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Flexible hose

Pipe

Exhaust
Power cord

Power switch
Motor
Fan

Cleaning
attachment

Caster
Handle

Filter

Section 5.4
Vacuum Cleaners
When we examined garden watering in Section 5.1, we examined tools that permit a fluid
to flow out of a hose. In this section, we’ll look at the reverse, a device that draws a fluid
into a hose. That device is a vacuum cleaner, and the fluid that it draws inward is air.
This moving air gathers dust and debris as it rushes into the vacuum cleaner, which is
why vacuum cleaners are useful.
Questions to Think About: Why does nature “abhor a vacuum”? If you remove some
of the air from a region of space, how does the surrounding air respond? How does wind
push on the objects it passes? Can you think of cases in which moving air actually picks
up at least some of the objects it passes? How does the vacuum cleaner create the partial
vacuum it uses to draw air into the hose? Why does the vacuum cleaner require electric
power?
Experiments to Do: Find a vacuum cleaner with a hose and watch how the airflow
draws in dust. As you shrink the diameter of the cleaning attachment or partially block
the end of the hose, does the air entering the hose move faster or slower? Is a partially
blocked hose more or less effective at trapping dust than an unblocked one? Try to vacuum up tiny objects and then larger ones; which are easier? Block the airflow into the
hose completely and notice what happens to the motor’s pitch. Why should the motor’s
rotation depend on the airflow?
Even without a vacuum cleaner, you can try similar experiments with a drinking
straw or a cardboard tube. You could pretend to be a vacuum cleaner by sucking dust
into your mouth, but you’d do better to blow it around instead. Try blowing on differentsized objects with different-sized openings on the straw or tube. Is a narrow or a wide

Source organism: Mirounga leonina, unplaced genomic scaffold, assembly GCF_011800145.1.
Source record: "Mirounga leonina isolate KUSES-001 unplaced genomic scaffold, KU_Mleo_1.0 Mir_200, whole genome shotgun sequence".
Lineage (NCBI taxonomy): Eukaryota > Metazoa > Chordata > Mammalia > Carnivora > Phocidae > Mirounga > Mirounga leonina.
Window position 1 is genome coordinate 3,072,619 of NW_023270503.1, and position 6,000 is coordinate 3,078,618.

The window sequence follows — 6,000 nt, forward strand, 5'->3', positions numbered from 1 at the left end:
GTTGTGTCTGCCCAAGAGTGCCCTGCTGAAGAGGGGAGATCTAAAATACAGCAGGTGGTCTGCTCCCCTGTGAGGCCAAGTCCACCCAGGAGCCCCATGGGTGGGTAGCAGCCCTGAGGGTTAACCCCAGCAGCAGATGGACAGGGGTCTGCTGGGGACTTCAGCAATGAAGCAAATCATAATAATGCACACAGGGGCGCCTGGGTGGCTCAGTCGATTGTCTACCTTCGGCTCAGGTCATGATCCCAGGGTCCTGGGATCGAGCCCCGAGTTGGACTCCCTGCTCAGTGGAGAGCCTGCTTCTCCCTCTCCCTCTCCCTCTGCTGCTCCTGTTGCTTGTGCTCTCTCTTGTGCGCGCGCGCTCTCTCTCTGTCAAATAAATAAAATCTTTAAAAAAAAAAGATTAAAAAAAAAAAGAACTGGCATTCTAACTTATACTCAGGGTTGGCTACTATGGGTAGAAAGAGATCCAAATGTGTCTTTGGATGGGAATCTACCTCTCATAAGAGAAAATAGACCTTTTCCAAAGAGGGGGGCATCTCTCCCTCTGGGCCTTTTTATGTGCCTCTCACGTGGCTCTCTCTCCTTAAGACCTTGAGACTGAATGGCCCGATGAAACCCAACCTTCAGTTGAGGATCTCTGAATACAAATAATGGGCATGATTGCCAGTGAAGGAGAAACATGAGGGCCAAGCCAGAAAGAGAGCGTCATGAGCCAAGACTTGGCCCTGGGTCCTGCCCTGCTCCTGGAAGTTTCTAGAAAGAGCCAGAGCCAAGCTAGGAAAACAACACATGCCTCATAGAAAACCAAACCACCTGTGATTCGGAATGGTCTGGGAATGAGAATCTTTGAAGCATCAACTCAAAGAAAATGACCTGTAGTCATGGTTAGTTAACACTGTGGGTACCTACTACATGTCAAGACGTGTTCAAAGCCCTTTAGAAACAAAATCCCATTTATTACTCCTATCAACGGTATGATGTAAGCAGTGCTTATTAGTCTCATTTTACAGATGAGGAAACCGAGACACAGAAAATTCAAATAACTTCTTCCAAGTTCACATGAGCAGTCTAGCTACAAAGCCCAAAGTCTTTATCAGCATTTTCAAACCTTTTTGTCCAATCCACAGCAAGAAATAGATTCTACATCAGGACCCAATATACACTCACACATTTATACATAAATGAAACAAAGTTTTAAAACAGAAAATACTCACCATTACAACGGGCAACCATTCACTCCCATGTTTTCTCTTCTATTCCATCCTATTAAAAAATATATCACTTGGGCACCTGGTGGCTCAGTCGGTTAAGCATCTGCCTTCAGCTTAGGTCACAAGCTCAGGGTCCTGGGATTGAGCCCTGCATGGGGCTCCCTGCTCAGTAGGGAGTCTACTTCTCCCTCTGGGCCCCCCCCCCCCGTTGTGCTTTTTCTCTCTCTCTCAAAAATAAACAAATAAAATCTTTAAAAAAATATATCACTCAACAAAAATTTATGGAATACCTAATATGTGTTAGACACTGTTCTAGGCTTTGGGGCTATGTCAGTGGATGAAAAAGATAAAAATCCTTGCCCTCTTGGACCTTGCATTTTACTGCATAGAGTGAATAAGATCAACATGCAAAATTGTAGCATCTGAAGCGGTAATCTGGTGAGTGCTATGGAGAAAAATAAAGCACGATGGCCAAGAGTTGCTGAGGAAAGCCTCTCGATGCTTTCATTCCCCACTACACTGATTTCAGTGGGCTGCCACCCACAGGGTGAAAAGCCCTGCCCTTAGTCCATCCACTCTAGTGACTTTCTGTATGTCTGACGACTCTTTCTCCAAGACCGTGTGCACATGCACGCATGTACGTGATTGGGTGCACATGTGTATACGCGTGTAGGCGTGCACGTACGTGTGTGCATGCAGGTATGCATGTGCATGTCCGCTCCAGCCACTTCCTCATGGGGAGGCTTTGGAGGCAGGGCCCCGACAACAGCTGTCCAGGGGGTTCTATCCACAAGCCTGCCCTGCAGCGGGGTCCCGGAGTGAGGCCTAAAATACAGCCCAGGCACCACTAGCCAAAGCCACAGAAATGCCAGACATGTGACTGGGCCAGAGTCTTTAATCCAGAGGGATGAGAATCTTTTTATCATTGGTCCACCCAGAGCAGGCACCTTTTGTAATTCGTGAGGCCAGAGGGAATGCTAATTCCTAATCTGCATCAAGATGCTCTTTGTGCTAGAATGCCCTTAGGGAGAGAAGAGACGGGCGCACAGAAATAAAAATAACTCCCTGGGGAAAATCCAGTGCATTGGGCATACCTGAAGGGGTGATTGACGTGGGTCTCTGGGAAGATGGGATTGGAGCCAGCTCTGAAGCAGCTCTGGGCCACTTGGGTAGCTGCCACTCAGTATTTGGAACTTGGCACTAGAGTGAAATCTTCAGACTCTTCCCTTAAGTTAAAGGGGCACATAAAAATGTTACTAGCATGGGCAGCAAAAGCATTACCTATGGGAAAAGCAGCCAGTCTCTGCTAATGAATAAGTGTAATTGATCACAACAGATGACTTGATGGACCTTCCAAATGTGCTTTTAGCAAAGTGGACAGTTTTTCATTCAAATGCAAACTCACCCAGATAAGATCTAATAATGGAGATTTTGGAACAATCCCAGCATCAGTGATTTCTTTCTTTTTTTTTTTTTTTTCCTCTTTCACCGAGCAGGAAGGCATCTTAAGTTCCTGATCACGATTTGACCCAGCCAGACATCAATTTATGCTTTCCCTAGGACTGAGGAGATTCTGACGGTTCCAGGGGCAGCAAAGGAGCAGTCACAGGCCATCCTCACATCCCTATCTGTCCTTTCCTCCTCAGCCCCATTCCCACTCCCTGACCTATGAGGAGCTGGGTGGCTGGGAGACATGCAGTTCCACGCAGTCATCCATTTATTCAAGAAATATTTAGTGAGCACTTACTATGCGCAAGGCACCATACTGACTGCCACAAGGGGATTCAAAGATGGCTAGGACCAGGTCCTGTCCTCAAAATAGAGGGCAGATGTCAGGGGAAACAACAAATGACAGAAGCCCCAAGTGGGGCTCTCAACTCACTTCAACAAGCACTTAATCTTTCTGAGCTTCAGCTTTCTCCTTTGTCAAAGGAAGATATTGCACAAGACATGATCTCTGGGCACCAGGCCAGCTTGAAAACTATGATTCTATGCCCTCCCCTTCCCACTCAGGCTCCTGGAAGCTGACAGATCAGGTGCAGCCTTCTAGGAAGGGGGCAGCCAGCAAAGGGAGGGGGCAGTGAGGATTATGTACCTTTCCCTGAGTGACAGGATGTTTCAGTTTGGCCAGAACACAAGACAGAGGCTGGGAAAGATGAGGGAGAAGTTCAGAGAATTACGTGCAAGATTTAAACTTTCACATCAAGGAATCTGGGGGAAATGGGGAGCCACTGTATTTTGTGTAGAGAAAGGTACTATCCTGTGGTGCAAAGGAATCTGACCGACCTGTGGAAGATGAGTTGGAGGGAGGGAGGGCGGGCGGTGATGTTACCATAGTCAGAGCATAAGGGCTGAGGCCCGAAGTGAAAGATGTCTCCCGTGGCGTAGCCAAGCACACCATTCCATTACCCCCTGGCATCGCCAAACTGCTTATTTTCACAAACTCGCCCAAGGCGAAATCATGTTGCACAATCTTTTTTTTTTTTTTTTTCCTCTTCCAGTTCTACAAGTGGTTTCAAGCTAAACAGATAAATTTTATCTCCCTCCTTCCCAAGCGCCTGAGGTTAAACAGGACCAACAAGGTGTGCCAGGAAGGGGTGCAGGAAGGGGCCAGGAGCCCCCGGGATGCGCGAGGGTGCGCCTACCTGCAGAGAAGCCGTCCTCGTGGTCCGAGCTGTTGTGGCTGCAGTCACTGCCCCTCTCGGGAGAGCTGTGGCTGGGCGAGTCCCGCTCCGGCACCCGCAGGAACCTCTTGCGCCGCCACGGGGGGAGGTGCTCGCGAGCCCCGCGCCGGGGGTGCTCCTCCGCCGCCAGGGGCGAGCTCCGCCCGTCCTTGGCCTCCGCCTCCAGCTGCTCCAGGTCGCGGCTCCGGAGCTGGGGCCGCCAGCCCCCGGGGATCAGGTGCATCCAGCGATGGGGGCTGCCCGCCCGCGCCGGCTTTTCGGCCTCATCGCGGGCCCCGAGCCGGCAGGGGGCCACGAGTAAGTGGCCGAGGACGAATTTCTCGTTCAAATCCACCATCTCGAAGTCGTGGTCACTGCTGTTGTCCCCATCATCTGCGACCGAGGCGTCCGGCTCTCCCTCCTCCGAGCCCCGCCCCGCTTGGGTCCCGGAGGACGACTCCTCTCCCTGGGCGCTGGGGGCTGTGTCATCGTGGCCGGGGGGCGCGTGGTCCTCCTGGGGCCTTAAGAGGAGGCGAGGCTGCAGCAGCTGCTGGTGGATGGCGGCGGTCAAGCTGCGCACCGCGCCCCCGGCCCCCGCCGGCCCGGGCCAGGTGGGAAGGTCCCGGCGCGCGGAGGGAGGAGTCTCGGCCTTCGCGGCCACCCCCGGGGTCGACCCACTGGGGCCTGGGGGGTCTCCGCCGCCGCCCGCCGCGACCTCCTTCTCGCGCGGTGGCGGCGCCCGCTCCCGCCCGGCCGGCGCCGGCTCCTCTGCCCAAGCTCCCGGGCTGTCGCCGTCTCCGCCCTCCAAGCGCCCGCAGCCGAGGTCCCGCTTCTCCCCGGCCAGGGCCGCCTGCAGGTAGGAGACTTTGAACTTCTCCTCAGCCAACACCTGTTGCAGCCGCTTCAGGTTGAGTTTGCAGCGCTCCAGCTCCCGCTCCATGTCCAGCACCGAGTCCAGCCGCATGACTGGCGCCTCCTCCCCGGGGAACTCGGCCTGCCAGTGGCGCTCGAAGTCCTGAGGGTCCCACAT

opening most effective? Which blow about more easily: small objects or large objects?
© 2001 John Wiley & Sons

1

2

CHAPTER 5. FLUIDS AND MOTION

Air Flowing into the Vacuum Cleaner

Exhaust

Inlet

Stream
lines

Motor Fan

Vacuum
cleaner hose

Total energy

Pressure

Speed

Fig. 5.4.1 - As air flows into the inlet
of a vacuum cleaner hose, its pressure drops and its speed increases.
The fan boosts the air’s total energy, helping it overcome viscous
losses of total energy so that it can
return to the outside air through
the outlet.

Vacuum cleaners use swiftly moving air to sweep up dust. In this section, we’ll
examine how they create th...
© 2001 John Wiley & Sons 1
Section 5.4
Vacuum Cleaners
When we examined garden watering in Section 5.1, we examined tools that permit a fluid
to flow out of a hose. In this section, we’ll look at the reverse, a device that draws a fluid
into a hose. That device is a vacuum cleaner, and the fluid that it draws inward is air.
This moving air gathers dust and debris as it rushes into the vacuum cleaner, which is
why vacuum cleaners are useful.
Questions to Think About: Why does nature “abhor a vacuum”? If you remove some
of the air from a region of space, how does the surrounding air respond? How does wind
push on the objects it passes? Can you think of cases in which moving air actually picks
up at least some of the objects it passes? How does the vacuum cleaner create the partial
vacuum it uses to draw air into the hose? Why does the vacuum cleaner require electric
power?
Experiments to Do: Find a vacuum cleaner with a hose and watch how the airflow
draws in dust. As you shrink the diameter of the cleaning attachment or partially block
the end of the hose, does the air entering the hose move faster or slower? Is a partially
blocked hose more or less effective at trapping dust than an unblocked one? Try to vac-
uum up tiny objects and then larger ones; which are easier? Block the airflow into the
hose completely and notice what happens to the motor’s pitch. Why should the motor’s
rotation depend on the airflow?
Even without a vacuum cleaner, you can try similar experiments with a drinking
straw or a cardboard tube. You could pretend to be a vacuum cleaner by sucking dust
into your mouth, but you’d do better to blow it around instead. Try blowing on different-
sized objects with different-sized openings on the straw or tube. Is a narrow or a wide
opening most effective? Which blow about more easily: small objects or large objects?
Caster
Motor
Power switch
Flexible hose
Cleaning
attachment
Fan
Filter
Handle
Pipe
Exhaust
Power cord
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